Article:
MELUSINEfMythology
Meaning unknown. In European folklore Melusine was a water fairy who turned into a serpent from the waist down every Saturday. She made her husband, Raymond of Poitou, promise that he would never see her on that day, and when he broke his word she left him forever.
MESHACHmBiblical
Possibly means "who is what Aku is?" in Akkadian, Aku being the name of the Babylonian god of the moon. In the Book of Daniel in the Old Testament this is the Babylonian name of Mishael, one of the three men cast into a blazing furnace but saved from harm by God.
MICHAL (2)fBiblical, Hebrew
Possibly means "brook" in Hebrew. In the Old Testament she is a daughter of Saul. She was married to David, but after David fled from Saul he remarried her to someone else. Later, when David became king, he ordered her returned to him.
MILESmEnglish
From the Germanic name Milo, introduced by the Normans to England in the form Miles. The meaning is not known for certain. It is possibly connected to the Slavic name element milu meaning "gracious". From an early date it was associated with Latin miles "soldier".
MILODRAGmMedieval Slavic (Hypothetical)
Possible medieval Slavic form of MIODRAG.
MINERVAfRoman Mythology, English
Possibly derived from Latin mens meaning "intellect", but more likely of Etruscan origin. Minerva was the Roman goddess of wisdom and war, approximately equivalent to the Greek goddess Athena. It has been used as a given name in the English-speaking world since after the Renaissance.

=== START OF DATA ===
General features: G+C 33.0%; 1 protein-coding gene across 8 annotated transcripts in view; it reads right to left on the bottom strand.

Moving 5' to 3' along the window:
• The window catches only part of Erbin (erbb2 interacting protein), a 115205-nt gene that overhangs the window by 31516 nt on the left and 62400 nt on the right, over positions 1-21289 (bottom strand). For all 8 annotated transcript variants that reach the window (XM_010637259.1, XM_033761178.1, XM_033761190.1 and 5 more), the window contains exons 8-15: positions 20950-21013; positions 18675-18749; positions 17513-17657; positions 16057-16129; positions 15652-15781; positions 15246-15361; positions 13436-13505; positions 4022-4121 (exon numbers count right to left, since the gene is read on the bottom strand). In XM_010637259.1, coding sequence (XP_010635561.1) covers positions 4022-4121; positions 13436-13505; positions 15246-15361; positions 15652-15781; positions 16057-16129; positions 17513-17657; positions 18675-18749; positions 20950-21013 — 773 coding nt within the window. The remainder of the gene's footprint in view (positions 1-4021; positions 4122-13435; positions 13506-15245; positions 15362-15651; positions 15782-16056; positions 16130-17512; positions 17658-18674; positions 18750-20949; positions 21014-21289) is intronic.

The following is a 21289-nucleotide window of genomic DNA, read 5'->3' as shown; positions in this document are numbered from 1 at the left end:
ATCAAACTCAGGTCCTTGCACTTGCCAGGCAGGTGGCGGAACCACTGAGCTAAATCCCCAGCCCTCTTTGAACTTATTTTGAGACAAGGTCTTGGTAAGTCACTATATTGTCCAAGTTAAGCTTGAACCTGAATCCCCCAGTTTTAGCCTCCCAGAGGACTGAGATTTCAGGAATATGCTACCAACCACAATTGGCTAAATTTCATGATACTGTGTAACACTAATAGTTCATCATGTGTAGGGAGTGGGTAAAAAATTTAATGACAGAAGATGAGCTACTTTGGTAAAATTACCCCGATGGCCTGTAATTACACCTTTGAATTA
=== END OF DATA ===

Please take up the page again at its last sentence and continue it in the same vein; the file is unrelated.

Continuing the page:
MINOSmGreek Mythology
Possibly from a Cretan word or title meaning "king". This was the name of a king of Crete in Greek mythology. He was the son of Zeus and Europa. Because Minos had refused to sacrifice a certain bull to Poseidon, the god had caused his wife Pasiphaë to mate with the bull, which produced the half-bull creature called the Minotaur. Minos had Daedalus construct the Labyrinth to house the beast, but it was eventually slain by Theseus.
MIRIAMfHebrew, English, German, Biblical, Biblical Hebrew
Original Hebrew form of MARY. It is used in the Old Testament, where it belongs to the elder sister of Moses and Aaron. She watched over the infant Moses as the pharaoh's daughter drew him from the Nile. The name has long been popular among Jews, and it has been used as an English Christian name since the Protestant Reformation.